Sunday, April 30, 2006

A first time for everything.

Today I bartended at a Jewish funeral. The tipping was a little tight, but there were some really hot chicks there.

In all seriousness, the ceremony was really great. The deceased (his name was Don) sounded like a great guy. then again: it takes a nice guy to need an 800 capacity venue for a funeral; who isn't made to sound really great in a memorial. There were some really attractive younger women too.

Ceremonial burial is an odd thing. Today, I suppose it exists much more for the remaining than for the deceased. This afternoon, the deceased had been creamated. His widow asked us to put a dark beer by his remains, I didn't charge her for the Guiness. I had never been to a service without an open casket. I think the creamation really allowed people to focus more on the memory of their friend/relative. Open casket funerals are much more morbid; the lifeless and empty looking cadaver of someone you once knew always a present reminder that they won't be coming back, and that you too will die, probably sooner than you think. I'm all about creamation. Not to mention it's way cheaper. Did I mention the foxes at the service?

Back to finals projects.

Thursday, April 27, 2006

Barely keeping my pants on.

If you ran around all the time without pants on, you would be declared insane. Therefore, everybody is only one pair of pants away from insanity. The onset of the "end of the semester crunch" has me unzipping my fly. I was in a computer lab from 7:30PM to 3AM yesterday and the end is far from in sight.

Beware, at least the next two paragraphs are really boring.

I take classes that sound really exciting like: Integrated Production and Manufacturing Analysis (jump on the sarcasm bus, it's leaving). In said class last Tuesday we simulated a supply chain and made observations on why the whole thing was a massive failure. The basic concept: we had 3 different chains. Each chain was independent of the others and was composed of a retailer, distributor, wholesaler, and factory. The professor handed out customer demands to each of the retailers, who then passed orders for product down to the distributor, who then ordered from the wholesaler, who then ordered from the factory. It was more expensive to have backlogged orders than to have excess inventory; people ordered more than they need to avoid the costs of backlogging orders. Everybody in this class room has had 6 semesters of statistics and at least a full year of forecasting methods and algorithms.

I was paired up with a girl as a wholesaler. When we started, she was instant messenging a fried on her laptop and I was running the whole show. Things were going well. Eventually she turned off her computer and said "Why aren't you letting me write anything? I need to participate." I said ok and gave her the pencil and let her take care of all our data and orders from the factory, while I took care of the distributor side of things. She proceeded to screw up our data, while using awful and in now way mathematically robust theory for her ordering. Our costs go through the roof, we send our factory's cost through the roof, and we are unable to deliver regularly to our distributor. Her methods cause the problem to grow exponentially. Needless to say, I was pissed. My redemption came today when the professor put up a chart of our chain and commented how well we had done for the first half (all me), and then how we had gone downhill fast and ended up being the worst team by far (my wonderful partner's contribution to the team).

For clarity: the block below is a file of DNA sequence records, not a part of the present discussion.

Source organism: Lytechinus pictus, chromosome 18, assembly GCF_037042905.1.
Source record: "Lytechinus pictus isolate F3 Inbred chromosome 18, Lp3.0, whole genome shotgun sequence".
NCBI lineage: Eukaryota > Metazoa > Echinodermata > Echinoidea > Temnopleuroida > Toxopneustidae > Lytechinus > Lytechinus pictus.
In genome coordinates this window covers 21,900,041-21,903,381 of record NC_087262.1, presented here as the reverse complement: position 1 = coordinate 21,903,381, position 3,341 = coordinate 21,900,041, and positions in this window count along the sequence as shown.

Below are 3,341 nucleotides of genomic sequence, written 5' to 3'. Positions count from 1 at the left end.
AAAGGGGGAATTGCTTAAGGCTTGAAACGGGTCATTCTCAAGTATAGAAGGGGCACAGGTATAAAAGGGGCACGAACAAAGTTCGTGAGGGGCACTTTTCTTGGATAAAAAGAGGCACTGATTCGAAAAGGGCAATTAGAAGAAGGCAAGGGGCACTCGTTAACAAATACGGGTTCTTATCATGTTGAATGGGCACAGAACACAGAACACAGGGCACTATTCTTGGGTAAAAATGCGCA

Point in case, this girl was stupid, and would not make an adequate employee in the manufacturing world. She needs to be told what to do, have her hand held, micromanaged, not given much responsibility. I think her GPA is better than mine, and she already has a well paying job lined up for when she graduates in 3 weeks. I am concerned that universities today are turning out this type of employee. My program is good, often ranked in the top 25 in the nation. This girl just doesn't get it, and there are many others like her. They memorize formulas, they do enough practice problems to know all the methods, but they couldn't prove our explain the roots of any of them. For every understanding student coming out of my program, there are 2 that have good GPAs, but are clueless. I think employers are starting to understand that GPA is not necesarily associated with a good employee in today's innovative, cost cutting, and globally competitive world.

I don't think this is anything new, I'm just wondering if we could solve the problem with our educational system, or if some people are just stupid and can't get it. I'd like to think these people could get it, but by the time they get to college it's too late. Something needs to be done to keep these people out of positions with real responsibility or to give them the tools to handle that responsibility properly.

I'm not saying that I will know all the answers right out of school, but I will know way more than this girl, and be more effective than she could be. I will not only learn about the industry I'm in, but learn from it and about what makes it tick. Even if that means relying on the stupid people above me who are only above me because they have been there for 20 years.

Oh.. and apparently I'm on crack:

Tuesday, April 25, 2006

So I know this guy

I thought I would offer up another example of how college students have way to much spare time on their hands (this blog is one example). I know this guy who periodically writes letters to VIPs of just about anything, and makes outlandish requests. I have known him for about 4 years and he probably writes about one or two letters a year... here a a few I remember:

- To the owner of the cardinals (not the coach or manager) When McGwire had just announced retirement my buddy penned a letter applying for the position of "home run hitter" to fill the void McGwire was about to leave. After establishing the point of his letter, he spent about a page and a half describing in depth a home run that he had hit playing wiffle ball a couple of weeks prior.

- To the CEO of FOX (the TV channel) he proposed a reality series that began with 64 pregnant women who would compete in head to head immunity challeges. The 32 losers had to get abortions, repeat down to 16, and then to 8. At this point all 8 women and their children's respective fathers would move into a house where the usual reality drama would occur and America, by tuning in and voting online would decide who got voted out of the house. When you got voted out of the house... you guessed it, abortion. I'm pretty certain the FBI is now watching him after this letter.